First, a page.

Heels’ defense stifles Clemson
All season long, North Carolina men’s soccer coach Carlos Somoano has been waiting for his offense to click.
He’s still waiting.
Heading into Friday’s matchup against Clemson, the Tar Heels were averaging 1.5 goals per game — far short of the 2.23 goals the national championship UNC team averaged last year.
And on Friday, the No. 6 Tar Heels (9-1-1, 4-0-1 ACC) raised that statistic only slightly, riding goals from freshman Jonathan Campbell and sophomore Mikey Lopez to a 2-0 win against Clemson.
Somoano said Sunday that his offense still isn’t where he would like it to be. But while UNC hasn’t been scoring at the same clip, it has seen no decline in the win column.
“We’re definitely not as explosive a goal-scoring team as we would like, but that’s OK,” Somoano said. “That just may not be the characteristic of this team.
“But we defend extremely well, and if we have to be a little bit more of a defensive team because that’s our strength this year, then we’ll embrace our strength and go with it.”
So far this season, that defense has carried the Tar Heels.
Through 11 games, UNC has allowed just three goals, notching its eighth shutout of the year against Clemson.
The Tar Heels held the Tigers (4-6-2, 2-2-1) to nine shots Friday, only one of which was on frame.
For Somoano, the sight of his backline shutting down an opposing team was a familiar one.“Yeah, they’re good,” Somoano said, chuckling. “It’s hard to quantify. I guess the eight shutouts is one way. They’re just good … And anytime they break down, we have (goalkeeper) Scott Goodwin behind them.
“They’re doing a great job. There’s no doubt about it.”
The back four includes Campbell, sophomores Jordan McCrary and Boyd Okwuonu and, on most nights, redshirt senior captain Jordan Gafa, who sat out Friday due to injury.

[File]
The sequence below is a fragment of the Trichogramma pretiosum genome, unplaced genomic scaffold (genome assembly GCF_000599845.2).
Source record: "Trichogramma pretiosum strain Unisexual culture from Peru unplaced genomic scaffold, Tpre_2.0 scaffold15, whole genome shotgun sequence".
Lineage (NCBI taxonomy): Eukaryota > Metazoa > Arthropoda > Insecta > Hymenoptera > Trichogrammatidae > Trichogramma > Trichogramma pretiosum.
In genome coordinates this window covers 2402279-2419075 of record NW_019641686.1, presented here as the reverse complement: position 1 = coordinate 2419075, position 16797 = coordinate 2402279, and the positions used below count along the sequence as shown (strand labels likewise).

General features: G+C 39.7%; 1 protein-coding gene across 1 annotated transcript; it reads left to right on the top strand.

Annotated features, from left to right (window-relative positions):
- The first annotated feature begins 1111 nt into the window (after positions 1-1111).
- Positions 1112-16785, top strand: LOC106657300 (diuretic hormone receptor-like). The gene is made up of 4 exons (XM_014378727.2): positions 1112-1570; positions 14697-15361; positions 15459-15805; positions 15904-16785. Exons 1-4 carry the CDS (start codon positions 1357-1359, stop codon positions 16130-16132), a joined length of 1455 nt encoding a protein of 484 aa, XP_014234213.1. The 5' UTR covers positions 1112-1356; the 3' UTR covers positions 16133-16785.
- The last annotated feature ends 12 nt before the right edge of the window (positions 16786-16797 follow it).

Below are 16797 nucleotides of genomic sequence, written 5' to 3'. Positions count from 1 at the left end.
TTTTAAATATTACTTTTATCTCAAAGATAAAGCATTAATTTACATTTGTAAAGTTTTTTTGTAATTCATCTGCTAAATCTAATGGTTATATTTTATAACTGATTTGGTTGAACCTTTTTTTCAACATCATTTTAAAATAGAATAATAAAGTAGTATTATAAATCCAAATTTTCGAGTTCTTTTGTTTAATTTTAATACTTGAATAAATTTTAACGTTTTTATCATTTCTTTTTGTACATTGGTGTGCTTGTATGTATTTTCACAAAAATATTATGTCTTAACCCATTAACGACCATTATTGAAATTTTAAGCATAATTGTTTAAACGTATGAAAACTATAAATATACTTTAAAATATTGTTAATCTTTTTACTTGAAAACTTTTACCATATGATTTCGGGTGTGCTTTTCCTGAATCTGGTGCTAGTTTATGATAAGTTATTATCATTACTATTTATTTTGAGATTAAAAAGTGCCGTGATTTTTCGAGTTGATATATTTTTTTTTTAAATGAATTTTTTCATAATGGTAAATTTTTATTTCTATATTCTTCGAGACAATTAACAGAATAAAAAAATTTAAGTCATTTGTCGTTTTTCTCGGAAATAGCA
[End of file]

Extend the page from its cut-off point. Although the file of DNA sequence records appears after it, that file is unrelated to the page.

Campbell said the consistency in the backline has facilitated a stronger connection between himself and his fellow defenders.
“I already know where the player to the left of me and to the right of me are going to be. And that really helps,” Campbell said. “The offense is constantly switching in people, so I think it’s a lot harder for them to stay on the same page.”
While the defense has anchored the team so far this year it was fitting that the first goal North Carolina scored Friday came from a defender.
After senior Cameron Brown’s shot in the 36th minute was deflected by the Clemson goalkeeper, Campbell headed it in for the first goal of his career.
Campbell said the goal itself was easy — the ball was waiting for him in the box.
But there was one problem.
“After that, I didn’t know what to do,” Campbell said. “I didn’t have any good goal celebrations because I couldn’t really think of anything at the time.”
With the way Campbell and his fellow defenders have played, he’ll likely be forgiven.
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